I answered the question wrong, I know it as soon as the words leave my mouth. The guy at the Subaru service center is looking at me curiously. Let me backup a little bit.
I brought my daughter’s car in to get the battery either replaced or charged up. The guy behind the counter was nice enough to give me a hotline number to call because the battery may be covered by Subaru from a recall currently in place. I’ve been on the phone for 15 minutes talking to various people. Finally, they ask me questions pertaining to the battery. Has the battery died in the last six months? I said, “No.” I figured the guy asking me thought that, since I was already calling this hotline and I was in the dealership because my battery died, that we were talking about this in the present scenario. How wrong I was!
The man from the hotline said, “Well, then you’re not eligible. Thank you and have a nice day.” Then the phone was dead.
I looked up at the guy at the service desk. He looked at me inquisitively. Now, dear reader, you’re all caught up. I wasn’t sure how to tell him how it went. I was just going to simply say that the battery wasn’t covered. I was going to leave it at that. I was going to pay extra money all because of the fact that I was ashamed. I was ashamed because I did not figure out that the guy on the hotline was talking about my historical battery issues, not the current issue that brought me to the service center.
I took a moment to take a deep breath, and I realized what I was feeling. I gave a little bit of a chuckle, and said, “I’m pretty sure I just answered that question wrong and now I gotta go back and do it all over again.” I explained what happened and I actually found understanding.
The guy said, “Of course you thought that he wasn’t talking about now!” So I felt understood, and I was also able to laugh at myself a little. But, without that pause and that acknowledgment that I was feeling ashamed, well…I would’ve been paid a lot of money that I didn’t have to.
Shame is one of those things that we all have and we don’t talk about. As Brené Brown, researcher and storyteller, an expert on shame, connection, and vulnerability said, “The problem with shame is the more you have it, the less you talk about it. And, the less you talk about it, the more you have it.” Forget about car batteries, this can cost you your relationships, true connection, and cause real isolation because you are trapped by an emotion that just about everybody on the face of this earth has had at one point or another.
So what can we do about shame? The very first thing we can do is realize that to get rid of shame, or at least to lessen it so you can move into another feeling, is that you do have to talk about it. You don’t have to shout it from the rooftops. You don’t have to tell people you don’t know. But your trusted friends, your loved ones, people that you feel close to and that you trust will be able to hear what you have to say. Consider letting them know from the beginning that the thing you’re going to talk about has caused you to feel shame, so they can prepare themselves to be supportive and also connect with empathy. What you’re likely to hear is something along the lines of, “Yeah I’ve been there. I’ve done that and that sucks.” The minute you know you’re not alone the shame begins to dissipate. Why? Because all of shame’s power is in the fact that you agree to hold it secret and ‘safe’.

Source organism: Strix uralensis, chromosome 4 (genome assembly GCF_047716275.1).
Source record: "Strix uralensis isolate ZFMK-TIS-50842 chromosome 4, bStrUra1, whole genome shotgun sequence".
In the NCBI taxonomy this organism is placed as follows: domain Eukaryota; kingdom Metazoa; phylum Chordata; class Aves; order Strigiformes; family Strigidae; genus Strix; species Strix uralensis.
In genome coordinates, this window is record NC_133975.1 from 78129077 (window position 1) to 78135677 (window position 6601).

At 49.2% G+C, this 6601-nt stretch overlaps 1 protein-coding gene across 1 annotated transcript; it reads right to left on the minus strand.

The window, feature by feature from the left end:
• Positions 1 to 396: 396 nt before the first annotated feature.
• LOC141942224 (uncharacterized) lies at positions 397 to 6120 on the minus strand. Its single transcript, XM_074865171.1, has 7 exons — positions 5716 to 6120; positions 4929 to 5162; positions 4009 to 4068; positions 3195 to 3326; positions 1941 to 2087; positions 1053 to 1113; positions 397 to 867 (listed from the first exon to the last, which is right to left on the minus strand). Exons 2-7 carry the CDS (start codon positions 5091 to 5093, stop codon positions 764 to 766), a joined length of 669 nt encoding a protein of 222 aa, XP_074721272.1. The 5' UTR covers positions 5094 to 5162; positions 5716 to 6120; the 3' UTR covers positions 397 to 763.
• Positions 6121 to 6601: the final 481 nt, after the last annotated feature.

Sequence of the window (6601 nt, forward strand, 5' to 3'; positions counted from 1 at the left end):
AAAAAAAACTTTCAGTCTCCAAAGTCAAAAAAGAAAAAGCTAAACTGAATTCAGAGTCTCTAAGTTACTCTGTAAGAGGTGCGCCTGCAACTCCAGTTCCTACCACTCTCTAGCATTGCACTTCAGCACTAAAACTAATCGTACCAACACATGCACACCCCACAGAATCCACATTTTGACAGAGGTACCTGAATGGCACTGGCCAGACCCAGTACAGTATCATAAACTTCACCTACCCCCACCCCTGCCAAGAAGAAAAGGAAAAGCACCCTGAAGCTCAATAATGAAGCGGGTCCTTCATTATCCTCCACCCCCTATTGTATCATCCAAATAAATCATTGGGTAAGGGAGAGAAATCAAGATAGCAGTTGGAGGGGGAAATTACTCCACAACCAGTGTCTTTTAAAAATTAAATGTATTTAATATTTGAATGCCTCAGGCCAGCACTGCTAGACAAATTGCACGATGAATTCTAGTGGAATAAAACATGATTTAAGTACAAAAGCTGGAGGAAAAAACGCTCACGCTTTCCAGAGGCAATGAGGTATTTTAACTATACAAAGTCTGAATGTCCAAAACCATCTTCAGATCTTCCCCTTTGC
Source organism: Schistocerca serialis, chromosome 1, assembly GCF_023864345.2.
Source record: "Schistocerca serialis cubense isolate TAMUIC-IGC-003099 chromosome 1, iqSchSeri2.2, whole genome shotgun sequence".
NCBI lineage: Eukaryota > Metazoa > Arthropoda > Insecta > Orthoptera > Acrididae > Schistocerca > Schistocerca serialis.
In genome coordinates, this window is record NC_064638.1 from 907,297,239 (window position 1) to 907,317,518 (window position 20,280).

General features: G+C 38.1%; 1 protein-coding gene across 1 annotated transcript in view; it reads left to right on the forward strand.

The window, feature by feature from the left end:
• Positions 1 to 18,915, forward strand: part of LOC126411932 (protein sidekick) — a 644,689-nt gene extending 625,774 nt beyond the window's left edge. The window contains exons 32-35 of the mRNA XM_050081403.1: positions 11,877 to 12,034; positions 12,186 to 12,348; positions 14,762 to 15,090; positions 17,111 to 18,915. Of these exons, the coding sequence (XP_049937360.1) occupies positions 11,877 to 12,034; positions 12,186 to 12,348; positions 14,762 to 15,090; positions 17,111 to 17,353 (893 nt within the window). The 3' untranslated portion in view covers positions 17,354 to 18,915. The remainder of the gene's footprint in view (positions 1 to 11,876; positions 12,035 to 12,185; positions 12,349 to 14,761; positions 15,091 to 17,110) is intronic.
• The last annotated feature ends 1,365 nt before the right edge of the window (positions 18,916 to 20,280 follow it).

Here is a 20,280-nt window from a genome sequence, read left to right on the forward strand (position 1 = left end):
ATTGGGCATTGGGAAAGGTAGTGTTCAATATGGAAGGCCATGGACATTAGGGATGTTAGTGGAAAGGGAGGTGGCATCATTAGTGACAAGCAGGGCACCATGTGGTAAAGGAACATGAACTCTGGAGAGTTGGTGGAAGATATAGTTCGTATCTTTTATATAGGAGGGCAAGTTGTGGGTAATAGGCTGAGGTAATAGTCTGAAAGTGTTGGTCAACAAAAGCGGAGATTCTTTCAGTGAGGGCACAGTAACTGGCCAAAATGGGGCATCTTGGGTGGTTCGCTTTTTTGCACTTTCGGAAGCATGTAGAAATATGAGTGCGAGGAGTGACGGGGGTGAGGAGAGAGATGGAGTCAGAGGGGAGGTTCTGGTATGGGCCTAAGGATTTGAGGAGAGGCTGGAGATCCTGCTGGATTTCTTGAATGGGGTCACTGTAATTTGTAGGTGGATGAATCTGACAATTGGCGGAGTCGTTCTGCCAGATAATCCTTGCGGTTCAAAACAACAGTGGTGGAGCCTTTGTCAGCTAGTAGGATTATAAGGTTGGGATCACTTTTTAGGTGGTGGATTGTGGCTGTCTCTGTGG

Yet, when we feel shame, how safe do we actually feel? Remember, what Brene Brown said about the vicious cycle that shame creates? When we strip shame of its power, that power goes back to us!
Another thing you can do about shame is realize that it’s probably telling you something that you need to address. It’s not twisting an evil mustache–it’s not good or bad. It’s not tying you down on emotional train tracks to make you suffer. It is quite simply an emotion. And, like all emotions, it’s an advisor. When you notice it coming up for you, is it trying to let you know that you need to think differently or take an action? Once you determine why shame is there, you will find that it will dissipate all on its own.
I’m going to call that hotline now and see if my car battery is covered by the recall. I can tell you this: regardless of whether or not I have to pay full price for a new battery, or I get it 100% paid for…I feel better from the fact that I had the courage to feel the shame and acknowledge the error that brought that feeling up for me. Maybe it wasn’t my brightest moment, but shame was really only there to tell me that I had made a mistake. I’m human. I can only correct my error now and move on. Time to make that call…
If you would like to learn tools and skills to help you improve your emotional aptitude, reduce your emotional isolation, lessen your avoidance of shame, fear, and anxiety, and enable yourself to reach your goals, break old habits, or create new ones, I can help. I provide emotional resilience coaching, so you can achieve your goals. We can meet either virtually or in person at my office in Waterbury, Vermont. Just click the button or the link below for a free consultation and let’s talk.
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